Your smartphone can serve as a speakerphone and you might even have a Bluetooth speaker with a call function. But neither of those will cut it for actual conference calling—grab one of these dedicated Bluetooth conference speakerphones instead.
Desktop conference speakerphones have been around for years, but they have also often required some expertise to install and use, needed a wired connection to your office or home telephone system, and/or been priced unattractively. If you need a higher quality speakerphone that resides on your desktop or conference table and has Bluetooth connectivity, there are now, thankfully, some really great options on the market.
The following devices are lightyears ahead of using your phone, a plain old Bluetooth speaker with a mic on it, or a webcam mic, thanks to features like echo cancellation, directional mics, and tuning for conference and video communications. Here are our top picks.
Best Overall: Jabra Speak 710 ($199)
The Jabra Speak 710 is a flexible option for wireless conference calling. You can either lay it flat on the table for a traditional round-table speakerphone experience or pop out the kickstand and prop it up. When in kickstand mode it definitely looks more like a Bluetooth speaker than a conference speakerphone—and, when not in service as a speakerphone, you can use the 710 as a speaker, either coupled via Bluetooth or plugged into a PC using the USB cable integrated into the base of the 710. If you want to use the speakerphone with a PC that doesn’t have Bluetooth, Jabra includes a small Bluetooth USB dongle.
Whether using the Speak 710 for calls or just for playing music, it has excellent immersive sound quality, up to 15 hours of battery life on a charge when used in Bluetooth mode, and can interact with voice assistants such as Microsoft Cortana, Siri, and Google Now with the touch of the Smart button. This and the other buttons are arrayed around the perimeter of the disc-shaped phone, though only the power button is visible when the unit is powered off.
Easily portable, the omnidirectional microphone provides 360-degree voice pickup and the Speak 710 is certified plug-and-play compatible with conferencing applications such as Avaya, Cisco and Skype for Business for a plug-and-play experience. If you are using the Speak 710 in a larger room and with more than about a half-dozen people, you can use a second Speak 710 for better coverage.
Best Budget-Friendly Pick: Logitech P710e Speakerphone ($120)
The least expensive of the models presented here, Logitech’s P710e Speakerphone has all the essential features that are needed for small group participation. Measuring a compact 4.75-inches square, the portable conferencing unit has up to 15 hours of battery life and can be connected to a smartphone by Bluetooth or NFC pairing if the smartphone supports it. There’s also a hardwired USB cable to connect the P710e to a PC or laptop for use with a conferencing system. The P710e is certified to work with Microsoft Lync 2015, Skype for Business, and WebEx.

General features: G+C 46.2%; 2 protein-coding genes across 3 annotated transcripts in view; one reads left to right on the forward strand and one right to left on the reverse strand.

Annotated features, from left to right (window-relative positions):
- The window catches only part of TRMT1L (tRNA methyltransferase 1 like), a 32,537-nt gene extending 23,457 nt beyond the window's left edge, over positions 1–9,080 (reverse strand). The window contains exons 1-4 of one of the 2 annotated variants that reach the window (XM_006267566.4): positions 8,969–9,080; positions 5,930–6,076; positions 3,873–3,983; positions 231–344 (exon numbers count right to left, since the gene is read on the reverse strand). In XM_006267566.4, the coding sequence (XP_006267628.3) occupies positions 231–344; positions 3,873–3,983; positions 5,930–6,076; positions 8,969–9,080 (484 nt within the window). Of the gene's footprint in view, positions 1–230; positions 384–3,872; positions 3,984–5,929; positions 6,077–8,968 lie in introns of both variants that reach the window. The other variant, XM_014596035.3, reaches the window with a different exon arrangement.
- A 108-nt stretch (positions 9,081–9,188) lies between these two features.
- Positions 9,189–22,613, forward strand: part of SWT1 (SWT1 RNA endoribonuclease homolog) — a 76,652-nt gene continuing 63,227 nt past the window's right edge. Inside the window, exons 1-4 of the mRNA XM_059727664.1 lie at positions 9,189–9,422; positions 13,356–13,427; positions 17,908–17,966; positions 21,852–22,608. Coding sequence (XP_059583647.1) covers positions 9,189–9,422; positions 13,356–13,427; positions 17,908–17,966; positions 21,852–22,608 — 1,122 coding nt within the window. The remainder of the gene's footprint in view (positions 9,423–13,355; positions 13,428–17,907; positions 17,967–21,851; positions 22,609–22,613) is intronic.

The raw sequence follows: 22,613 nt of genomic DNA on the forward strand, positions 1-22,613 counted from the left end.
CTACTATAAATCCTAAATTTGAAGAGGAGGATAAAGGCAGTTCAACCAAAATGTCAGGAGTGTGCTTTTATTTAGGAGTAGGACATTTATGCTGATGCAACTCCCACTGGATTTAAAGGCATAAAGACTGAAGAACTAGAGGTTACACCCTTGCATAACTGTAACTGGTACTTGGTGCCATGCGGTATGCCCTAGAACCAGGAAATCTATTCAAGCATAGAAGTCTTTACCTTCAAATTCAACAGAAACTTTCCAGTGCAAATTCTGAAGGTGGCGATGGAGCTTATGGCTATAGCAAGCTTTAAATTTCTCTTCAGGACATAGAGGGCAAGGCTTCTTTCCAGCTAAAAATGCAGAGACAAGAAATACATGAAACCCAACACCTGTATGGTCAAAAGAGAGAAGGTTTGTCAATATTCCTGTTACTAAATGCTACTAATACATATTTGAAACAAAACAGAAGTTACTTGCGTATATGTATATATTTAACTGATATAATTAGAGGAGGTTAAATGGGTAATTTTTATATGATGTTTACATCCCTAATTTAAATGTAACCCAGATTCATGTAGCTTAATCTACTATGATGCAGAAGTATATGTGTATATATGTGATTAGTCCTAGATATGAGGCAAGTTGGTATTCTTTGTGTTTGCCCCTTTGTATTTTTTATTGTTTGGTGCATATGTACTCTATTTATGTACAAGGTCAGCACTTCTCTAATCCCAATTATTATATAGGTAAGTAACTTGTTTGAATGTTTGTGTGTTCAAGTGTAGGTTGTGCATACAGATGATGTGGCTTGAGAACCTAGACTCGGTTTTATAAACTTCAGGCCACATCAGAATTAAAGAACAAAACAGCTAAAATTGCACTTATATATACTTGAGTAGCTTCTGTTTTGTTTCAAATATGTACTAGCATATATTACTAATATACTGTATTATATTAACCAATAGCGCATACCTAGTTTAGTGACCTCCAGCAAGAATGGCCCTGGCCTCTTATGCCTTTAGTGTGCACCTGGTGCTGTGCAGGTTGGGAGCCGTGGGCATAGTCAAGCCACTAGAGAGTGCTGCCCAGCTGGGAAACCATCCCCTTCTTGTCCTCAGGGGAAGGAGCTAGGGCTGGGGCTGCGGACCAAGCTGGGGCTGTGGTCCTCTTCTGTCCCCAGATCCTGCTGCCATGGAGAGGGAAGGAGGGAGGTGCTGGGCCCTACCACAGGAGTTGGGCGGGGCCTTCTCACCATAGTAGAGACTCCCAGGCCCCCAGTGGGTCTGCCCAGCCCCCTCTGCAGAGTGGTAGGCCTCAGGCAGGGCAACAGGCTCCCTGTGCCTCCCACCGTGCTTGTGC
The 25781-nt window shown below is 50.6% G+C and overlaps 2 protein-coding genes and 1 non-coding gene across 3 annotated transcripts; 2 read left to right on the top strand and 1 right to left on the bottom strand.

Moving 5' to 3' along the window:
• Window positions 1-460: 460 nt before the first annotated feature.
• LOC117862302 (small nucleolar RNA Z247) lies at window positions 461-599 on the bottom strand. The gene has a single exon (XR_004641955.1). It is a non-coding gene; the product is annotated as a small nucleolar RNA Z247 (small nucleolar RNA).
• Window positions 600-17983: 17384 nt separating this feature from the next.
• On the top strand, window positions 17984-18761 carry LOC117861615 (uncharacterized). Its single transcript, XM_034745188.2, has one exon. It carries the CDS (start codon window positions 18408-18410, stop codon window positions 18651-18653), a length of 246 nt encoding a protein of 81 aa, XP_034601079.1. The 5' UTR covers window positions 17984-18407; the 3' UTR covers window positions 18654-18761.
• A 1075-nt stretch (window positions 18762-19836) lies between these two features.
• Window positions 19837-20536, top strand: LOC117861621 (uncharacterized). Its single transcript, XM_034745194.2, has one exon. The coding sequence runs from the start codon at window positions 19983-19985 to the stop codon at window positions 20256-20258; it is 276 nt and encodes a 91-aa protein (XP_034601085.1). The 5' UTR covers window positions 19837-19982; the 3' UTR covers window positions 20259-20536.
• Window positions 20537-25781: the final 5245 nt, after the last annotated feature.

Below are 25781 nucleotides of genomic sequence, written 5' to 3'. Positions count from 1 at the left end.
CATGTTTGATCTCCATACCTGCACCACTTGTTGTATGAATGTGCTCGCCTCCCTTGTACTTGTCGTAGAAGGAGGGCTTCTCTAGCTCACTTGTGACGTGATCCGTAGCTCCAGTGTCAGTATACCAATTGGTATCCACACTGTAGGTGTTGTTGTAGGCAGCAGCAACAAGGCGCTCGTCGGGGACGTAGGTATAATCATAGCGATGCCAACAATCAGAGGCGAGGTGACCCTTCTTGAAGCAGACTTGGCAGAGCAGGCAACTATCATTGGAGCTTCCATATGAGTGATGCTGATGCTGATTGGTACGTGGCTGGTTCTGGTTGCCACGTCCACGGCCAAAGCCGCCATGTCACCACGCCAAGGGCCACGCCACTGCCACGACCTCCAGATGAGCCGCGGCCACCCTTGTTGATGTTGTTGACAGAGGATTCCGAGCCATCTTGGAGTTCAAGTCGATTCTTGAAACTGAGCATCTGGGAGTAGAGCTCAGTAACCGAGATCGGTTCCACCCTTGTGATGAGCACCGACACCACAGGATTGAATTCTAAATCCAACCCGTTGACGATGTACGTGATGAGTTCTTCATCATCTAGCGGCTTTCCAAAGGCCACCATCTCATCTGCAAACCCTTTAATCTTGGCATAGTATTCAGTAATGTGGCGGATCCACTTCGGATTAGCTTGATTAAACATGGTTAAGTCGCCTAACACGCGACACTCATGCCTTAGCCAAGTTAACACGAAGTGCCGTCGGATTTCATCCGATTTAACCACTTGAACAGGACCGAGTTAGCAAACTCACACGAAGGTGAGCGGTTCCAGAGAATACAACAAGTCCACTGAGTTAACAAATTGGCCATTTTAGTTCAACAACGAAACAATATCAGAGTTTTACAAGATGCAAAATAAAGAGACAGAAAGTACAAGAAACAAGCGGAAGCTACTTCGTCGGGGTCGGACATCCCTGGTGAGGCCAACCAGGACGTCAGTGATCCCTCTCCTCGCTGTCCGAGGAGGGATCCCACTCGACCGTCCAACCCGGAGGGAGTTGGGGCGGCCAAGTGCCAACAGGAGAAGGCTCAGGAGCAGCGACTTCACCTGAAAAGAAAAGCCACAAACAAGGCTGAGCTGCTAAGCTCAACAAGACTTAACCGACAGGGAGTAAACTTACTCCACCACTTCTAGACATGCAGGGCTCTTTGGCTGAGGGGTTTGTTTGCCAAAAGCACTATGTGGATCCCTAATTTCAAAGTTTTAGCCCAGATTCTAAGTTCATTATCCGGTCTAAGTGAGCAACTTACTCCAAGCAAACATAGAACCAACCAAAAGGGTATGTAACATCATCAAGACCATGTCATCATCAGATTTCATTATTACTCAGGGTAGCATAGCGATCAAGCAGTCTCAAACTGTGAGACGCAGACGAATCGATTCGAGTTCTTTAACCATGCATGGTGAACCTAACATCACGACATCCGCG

The operating controls are easy to find and use, and the P710e’s cover slides open to provide a device stand when used with a smartphone or tablet. For excellent quality sound, the P710e has acoustic echo cancellation and an omnidirectional noise-canceling microphone. There’s even a headphone jack when you need additional privacy on the call.
Best for Large Groups: Plantronics (Poly) Calisto 7200 ($204)
The Plantronics Calisto 7200 may also be listed as the Poly, rather than Plantronics, a rebranding of the combination of Plantronics and Polycom. The Calisto 7200, while similar in form-factor to the other speakerphones here, also has some significant differences. Rather than a single omnidirectional microphone, the Calisto 7200 has four directional microphones for superior voice sensitivity and pickup with participants located up to 10 feet from the unit. Controls are located both on the top surface of the speakerphone in one corner, as well as having the power and Bluetooth pairing on one edge of the device.
The USB cord, used for both recharging the battery and connecting to a PC or Mac that doesn’t have Bluetooth, is a bit different as well. It attaches to a port on the side of the Calisto 7200 and is tightened using screws with an Allen Wrench head. This is done as the cable also serves as a security device, allowing the Calisto to be secured to a table. A small Allen Wrench is included so you can attach and disconnect the cable at will.
While the Calisto has slightly less battery run time than the other units detailed here, at 6.5 hours, it offers excellent connectivity and is certified for Skype for Business, and built for UC (Unified Communications) with software from Avaya, Cisco, Skype and others.